However, these studies mainly concentrated on the gut microbial comparison between the morphine group and control group to reveal the association between morphine treatment and gut microbiota; but ignored the influence of individual differences within each group. In fact, individuals report a variety of analgesia to the same doses of opioids, and not all opiate users develop addiction clinically (20). Certain individuals are more vulnerable to addiction than others because of higher sensitivity to drug effects. This individual sensitivity to substance could be affected by genetic, molecular and behavioral contributors (21). Drawing on discoveries in association between gut microbiota and substance use disorders, the role of gut microbiota in the sensitivity to the substance reward is worth further study. Researchers have adopted rat models of alcohol self-administration and divided models into vulnerable and resilient groups. The vulnerable group had increased impulsive and compulsive behaviors, and increased relapse after abstinence, and the taxa of gut microbiota presented a change in trend compared to the resilient group (22). With the treatment of non-absorbable antibiotics, animals showed reduced gut microbiota and enhanced sensitivity to cocaine reward and locomotor-sensitizing effects of repeated cocaine administration (23). Antibiotic treatment reduced opioid analgesic potency and impaired cocaine reward in morphine dependent models (19). These studies provided direct evidence of association between gut microbiota and rodents’ sensitivity to alcohol or cocaine reward. It is well established that although various substances have different pharmacological actions, their final common pathway is to act on the midbrain limbic dopamine (DA) system, the center of reward system and promote DA neuron impulses and DA release (24). Therefore, we suspect that gut microbiota may also play a role in morphine reward.
Conditioned place preference (CPP) paradigm is one of the most popular measures of “reward” in rodents. During the paradigm, the rewarding property of a drug is assessed by its ability to promote the formation of a preference for an environment in which the drug has been repeatedly treated (25).The CPP scores could reflect the sensitivity to rewarding values of the drug (26, 27).
Our goal was twofold. First, we aimed to establish morphine-induced conditioned place preference (CPP) rat models, and adopted 16S rRNA sequencing of fecal bacterial communities before and after morphine exposure, with an attempt to describe the impact of morphine on the alterations in gut microbiota. Second, we compared the gut microbiota of rats with different CPP scores and examined the correlation between microbial alterations and the sensitivity to morphine reward.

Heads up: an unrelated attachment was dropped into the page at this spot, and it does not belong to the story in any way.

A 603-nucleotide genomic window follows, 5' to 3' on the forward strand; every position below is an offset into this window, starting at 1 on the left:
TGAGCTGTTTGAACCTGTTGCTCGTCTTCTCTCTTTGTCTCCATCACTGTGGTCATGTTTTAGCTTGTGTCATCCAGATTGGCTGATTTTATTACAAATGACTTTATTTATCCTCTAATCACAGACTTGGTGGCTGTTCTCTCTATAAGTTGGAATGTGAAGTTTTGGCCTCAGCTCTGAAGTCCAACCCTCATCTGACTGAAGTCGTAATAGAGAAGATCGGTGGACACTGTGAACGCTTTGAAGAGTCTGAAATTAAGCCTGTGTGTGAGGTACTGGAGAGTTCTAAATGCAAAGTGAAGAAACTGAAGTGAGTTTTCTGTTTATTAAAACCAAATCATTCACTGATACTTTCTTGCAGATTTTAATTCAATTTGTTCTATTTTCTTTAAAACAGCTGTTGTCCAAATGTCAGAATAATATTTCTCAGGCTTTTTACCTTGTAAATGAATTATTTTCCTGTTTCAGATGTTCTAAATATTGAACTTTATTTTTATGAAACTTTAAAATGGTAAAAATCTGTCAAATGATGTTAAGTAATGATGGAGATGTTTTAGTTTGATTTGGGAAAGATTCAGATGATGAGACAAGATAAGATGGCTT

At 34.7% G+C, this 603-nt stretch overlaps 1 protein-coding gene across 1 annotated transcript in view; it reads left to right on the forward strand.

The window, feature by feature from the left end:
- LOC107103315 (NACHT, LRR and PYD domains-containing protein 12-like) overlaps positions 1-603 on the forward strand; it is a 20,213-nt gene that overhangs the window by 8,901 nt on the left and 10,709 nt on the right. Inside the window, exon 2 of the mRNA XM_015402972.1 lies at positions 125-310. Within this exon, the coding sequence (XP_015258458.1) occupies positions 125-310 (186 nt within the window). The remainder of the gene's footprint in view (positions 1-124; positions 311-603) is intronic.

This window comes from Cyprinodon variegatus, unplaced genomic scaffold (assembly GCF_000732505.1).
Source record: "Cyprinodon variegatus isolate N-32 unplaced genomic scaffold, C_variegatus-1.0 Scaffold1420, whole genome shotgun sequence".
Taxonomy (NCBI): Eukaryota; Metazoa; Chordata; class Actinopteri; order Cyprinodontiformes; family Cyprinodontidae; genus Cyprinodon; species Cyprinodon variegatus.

Materials and Methods
Male Sprague-Dawley rats were purchased from Hunan Silaike Jingda Laboratory Animal, China. Their body weight ranged approximately between 180g to 200g. Each cage housed four rats. The temperature (20°C~25°C), humidity (50%~55%) and light/dark cycle (12h/12h) were controlled. The rats were offered enough food and water. All animals were maintained in pathogen-free facilities. The experimental protocol was approved by the Ethics Committee of the Second Xiangya Hospital of Central South University (ethical approval no. 2015-063).
Chemicals and Drugs
Morphine was purchased from Northeast Pharmaceutical group Shenyang NO.1 Pharmaceutical Co., Ltd. It was diluted in 0.9% sterile saline.
Conditional Place Preference
The CPP apparatus consisted of two larger compartments (60cm L × 40cm W × 40cm H) and one connection zone (40cm L × 6.5cm W × 60cm H), and the connection zone served as a connection between the two compartments. Each compartment was separated by an optional manual guillotine door. One floor had horizontal black and white stripes with metal bars, and the other had vertical black and white stripes with wire-mesh, providing the visual-cue difference between the two larger compartments. A video camera, transmitting the data to the analysis software (Jiliang Software and Instruments, Shanghai, China), was above the apparatus which recorded the locomotor activity of rats and the time they spent in each compartment. The apparatus was illuminated with two spotlights mounted on either side of the camera. The CPP procedure was assigned into four phases: habituation, preconditioning, conditioning and post-conditioning.